No single e-cigarette brand linked to vaping-related lung injuries, CDC says
ATLANTA — No single product or brand is responsible for the thousands of vaping-related lung illnesses reported across the United States, according to a report released Dec. 6 by the US Centers for Disease Control and Prevention.
“Nationally, Dank Vapes were the most commonly reported THC-containing product by hospitalized EVALI patients, but a wide variety of products were reported, with regional differences,” the CDC said in its report. The agency uses the term EVALI as shorthand for “e-cigarette, or vaping, product use associated lung injury.”
While the CDC report also suggested the outbreak of illnesses may have peaked in September, it is still recommending that users avoid vaping any products that contain THC, “especially those acquired from informal sources like friends, family members, or in-person or online dealers.”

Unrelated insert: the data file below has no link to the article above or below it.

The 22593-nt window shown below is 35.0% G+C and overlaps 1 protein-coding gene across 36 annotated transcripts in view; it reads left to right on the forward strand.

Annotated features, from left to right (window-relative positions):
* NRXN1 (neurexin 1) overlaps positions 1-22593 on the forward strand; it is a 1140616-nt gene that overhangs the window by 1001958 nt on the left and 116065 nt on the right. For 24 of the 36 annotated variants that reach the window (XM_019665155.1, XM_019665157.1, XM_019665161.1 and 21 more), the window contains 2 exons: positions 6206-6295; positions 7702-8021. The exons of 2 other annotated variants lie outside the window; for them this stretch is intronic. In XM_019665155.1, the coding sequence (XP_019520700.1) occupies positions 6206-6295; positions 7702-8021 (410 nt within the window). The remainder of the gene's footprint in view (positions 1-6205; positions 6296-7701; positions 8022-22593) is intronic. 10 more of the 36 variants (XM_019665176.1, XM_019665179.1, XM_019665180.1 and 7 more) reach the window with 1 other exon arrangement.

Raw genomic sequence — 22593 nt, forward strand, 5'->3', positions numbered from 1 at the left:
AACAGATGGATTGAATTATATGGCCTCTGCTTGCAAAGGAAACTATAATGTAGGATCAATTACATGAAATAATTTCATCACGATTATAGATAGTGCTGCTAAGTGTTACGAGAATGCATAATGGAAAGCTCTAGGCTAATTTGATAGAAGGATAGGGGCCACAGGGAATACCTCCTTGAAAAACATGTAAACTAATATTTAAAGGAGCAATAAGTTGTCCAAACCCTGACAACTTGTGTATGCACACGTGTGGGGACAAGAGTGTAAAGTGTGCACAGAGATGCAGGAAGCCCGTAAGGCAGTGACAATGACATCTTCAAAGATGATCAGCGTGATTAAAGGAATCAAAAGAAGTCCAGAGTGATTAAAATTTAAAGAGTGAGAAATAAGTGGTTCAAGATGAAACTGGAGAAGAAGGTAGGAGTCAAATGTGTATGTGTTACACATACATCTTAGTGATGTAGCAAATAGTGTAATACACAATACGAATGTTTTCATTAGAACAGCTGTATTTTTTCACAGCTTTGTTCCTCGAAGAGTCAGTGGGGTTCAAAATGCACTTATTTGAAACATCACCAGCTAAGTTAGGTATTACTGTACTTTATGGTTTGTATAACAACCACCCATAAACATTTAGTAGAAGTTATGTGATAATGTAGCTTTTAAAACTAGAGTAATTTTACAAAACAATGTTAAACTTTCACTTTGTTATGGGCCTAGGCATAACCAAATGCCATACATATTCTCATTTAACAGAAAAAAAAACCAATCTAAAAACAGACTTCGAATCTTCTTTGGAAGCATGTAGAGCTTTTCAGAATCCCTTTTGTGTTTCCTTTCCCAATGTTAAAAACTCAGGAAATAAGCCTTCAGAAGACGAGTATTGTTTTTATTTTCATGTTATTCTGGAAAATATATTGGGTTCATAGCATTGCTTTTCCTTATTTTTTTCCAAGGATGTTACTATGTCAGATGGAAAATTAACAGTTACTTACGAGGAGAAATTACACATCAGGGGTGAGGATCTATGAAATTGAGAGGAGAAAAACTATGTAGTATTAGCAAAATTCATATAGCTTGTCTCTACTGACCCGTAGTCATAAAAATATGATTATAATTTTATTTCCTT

Although investigators have linked vitamin E acetate, a thickener used in some vaping products, to many of the lung injuries, the CDC said in its latest report that “many substances and product sources are being investigated, and there might be more than one cause.”
The agency on Thursday reported 2,291 confirmed cases of lung injury in the US related to vaping as of December 4 across all 50 states, the District of Columbia, Puerto Rico and the US Virgin Islands. The CDC has also reported 48 confirmed death in 25 states and the District of Columbia.